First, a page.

In return all Hawk wanted was order in his village. The townsfolk had jobs to do and they did them well or suffered the consequences of disobedience. It was an eye-for-an-eye way of ruling over his people. It became personal when someone stole, cheated, or killed on his land. Not that it happened often, but when it did, he’d show no mercy. He was the Justiciar of Helmfirth, well respected and feared.
There was good reason why Red Hawk led with a tight fist. He didn’t trust humans. Nay, he had learned long ago, when a human murdered his father, to keep his enemies close at hand. If it wasn’t for his two sisters, he wouldn’t give a rat’s arse about these people. His sisters needed peace and to live normal human lives. He owed them that.
Undoubtedly the warrior protected this village with his life, making sure Helmfirth thrived for these people and this is how they repaid him? With thievery?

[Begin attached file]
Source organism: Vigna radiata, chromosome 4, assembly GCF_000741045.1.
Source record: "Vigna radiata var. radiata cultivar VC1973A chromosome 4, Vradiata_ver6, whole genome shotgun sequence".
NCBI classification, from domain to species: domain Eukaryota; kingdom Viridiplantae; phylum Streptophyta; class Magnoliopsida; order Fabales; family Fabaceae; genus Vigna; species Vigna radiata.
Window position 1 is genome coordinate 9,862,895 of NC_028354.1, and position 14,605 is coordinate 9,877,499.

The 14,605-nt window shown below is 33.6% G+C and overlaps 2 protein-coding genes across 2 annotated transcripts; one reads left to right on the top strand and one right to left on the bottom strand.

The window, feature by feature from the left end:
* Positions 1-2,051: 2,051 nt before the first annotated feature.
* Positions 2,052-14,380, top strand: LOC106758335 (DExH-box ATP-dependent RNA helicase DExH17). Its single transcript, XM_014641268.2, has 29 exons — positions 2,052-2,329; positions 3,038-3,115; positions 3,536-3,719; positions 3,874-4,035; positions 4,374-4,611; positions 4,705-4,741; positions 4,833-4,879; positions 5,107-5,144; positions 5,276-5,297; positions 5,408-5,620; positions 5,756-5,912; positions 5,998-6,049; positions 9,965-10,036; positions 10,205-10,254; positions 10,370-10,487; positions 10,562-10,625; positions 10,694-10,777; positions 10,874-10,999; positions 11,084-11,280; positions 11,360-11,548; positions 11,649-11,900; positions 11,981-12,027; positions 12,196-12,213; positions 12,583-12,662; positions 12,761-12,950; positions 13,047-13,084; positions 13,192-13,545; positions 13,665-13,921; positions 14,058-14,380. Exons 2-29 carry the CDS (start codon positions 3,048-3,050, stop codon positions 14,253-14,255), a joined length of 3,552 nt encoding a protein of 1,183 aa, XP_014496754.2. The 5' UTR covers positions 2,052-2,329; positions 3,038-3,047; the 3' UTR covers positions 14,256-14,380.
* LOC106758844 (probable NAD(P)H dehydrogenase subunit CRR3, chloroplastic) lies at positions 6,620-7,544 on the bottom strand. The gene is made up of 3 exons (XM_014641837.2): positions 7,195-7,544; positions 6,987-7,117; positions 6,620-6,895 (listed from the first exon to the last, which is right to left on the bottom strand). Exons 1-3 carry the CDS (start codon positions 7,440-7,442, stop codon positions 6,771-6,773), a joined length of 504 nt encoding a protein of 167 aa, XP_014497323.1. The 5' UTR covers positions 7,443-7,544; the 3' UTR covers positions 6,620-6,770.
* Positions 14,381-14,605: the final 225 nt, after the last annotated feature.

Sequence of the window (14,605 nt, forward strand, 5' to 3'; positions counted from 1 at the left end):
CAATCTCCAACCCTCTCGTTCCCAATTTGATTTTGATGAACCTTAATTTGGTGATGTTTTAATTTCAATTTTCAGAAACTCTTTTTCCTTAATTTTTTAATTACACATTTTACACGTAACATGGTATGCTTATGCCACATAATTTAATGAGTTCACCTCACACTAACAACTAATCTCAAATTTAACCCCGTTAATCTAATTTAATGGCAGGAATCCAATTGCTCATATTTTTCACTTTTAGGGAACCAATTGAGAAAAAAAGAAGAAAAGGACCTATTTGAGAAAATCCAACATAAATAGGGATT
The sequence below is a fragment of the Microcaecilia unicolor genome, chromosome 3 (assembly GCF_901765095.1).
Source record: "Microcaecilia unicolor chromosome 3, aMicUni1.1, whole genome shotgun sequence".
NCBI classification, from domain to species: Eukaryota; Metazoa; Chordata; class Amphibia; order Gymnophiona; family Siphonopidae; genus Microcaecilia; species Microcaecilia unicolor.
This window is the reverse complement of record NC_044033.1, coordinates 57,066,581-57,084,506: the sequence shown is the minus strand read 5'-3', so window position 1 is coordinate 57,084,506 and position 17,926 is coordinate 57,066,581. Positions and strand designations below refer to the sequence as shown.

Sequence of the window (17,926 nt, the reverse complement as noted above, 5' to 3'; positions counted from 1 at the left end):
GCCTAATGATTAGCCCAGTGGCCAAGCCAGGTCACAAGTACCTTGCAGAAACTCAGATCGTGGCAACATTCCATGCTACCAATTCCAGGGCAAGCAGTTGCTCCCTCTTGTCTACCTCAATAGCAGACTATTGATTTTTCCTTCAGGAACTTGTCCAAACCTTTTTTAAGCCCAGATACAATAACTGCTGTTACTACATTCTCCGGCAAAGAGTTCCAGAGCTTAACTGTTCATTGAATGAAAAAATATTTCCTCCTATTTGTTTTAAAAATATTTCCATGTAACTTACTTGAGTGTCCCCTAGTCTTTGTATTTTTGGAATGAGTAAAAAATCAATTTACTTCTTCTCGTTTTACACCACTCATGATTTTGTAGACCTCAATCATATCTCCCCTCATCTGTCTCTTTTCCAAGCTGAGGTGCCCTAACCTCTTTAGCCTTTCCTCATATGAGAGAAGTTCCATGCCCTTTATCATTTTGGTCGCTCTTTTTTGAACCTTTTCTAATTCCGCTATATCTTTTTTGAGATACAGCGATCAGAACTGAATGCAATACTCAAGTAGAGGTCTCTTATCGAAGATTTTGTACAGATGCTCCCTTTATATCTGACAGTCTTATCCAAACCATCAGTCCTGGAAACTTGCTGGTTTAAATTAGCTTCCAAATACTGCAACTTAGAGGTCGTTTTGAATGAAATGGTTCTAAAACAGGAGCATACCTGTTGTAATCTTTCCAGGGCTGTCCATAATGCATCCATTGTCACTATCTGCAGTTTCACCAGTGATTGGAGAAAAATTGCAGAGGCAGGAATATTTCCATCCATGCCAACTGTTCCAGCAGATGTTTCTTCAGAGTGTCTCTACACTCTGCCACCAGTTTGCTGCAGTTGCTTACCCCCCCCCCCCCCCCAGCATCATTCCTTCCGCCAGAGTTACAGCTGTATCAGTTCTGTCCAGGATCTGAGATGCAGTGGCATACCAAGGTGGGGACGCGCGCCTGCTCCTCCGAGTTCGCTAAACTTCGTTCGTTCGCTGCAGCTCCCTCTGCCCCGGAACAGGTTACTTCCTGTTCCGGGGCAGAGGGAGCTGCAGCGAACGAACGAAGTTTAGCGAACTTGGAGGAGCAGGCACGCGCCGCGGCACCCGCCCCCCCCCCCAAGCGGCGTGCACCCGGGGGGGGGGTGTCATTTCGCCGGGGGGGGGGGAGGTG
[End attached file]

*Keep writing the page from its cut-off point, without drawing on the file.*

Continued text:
Hawk passed several townsfolk, never once sparing a glance at them. Every last one of them made his gut lurch. The folks knew better than to cross the brooding Highlander’s path and scurried out of his way, bowing their heads so as not to meet his eyes.
As he heatedly treaded through the village, Hawk came across an auld woman who was selling fish. Because Helmfirth bordered the sea, it had a busy port for trade and was known for the freshest fish around. He sheathed his sgian-dubh and stopped in front of her. She was no stranger. Once, sometimes twice a day he would buy a bucket of fish from her, before making his way to visit his ferocious friends.
He threw the coins down on the table and snatched a pail. The woman knew better than to make small talk with the warrior today and nodded her head of graying hair, thanking him kindly for his purchase. Hawk humphed and strode off.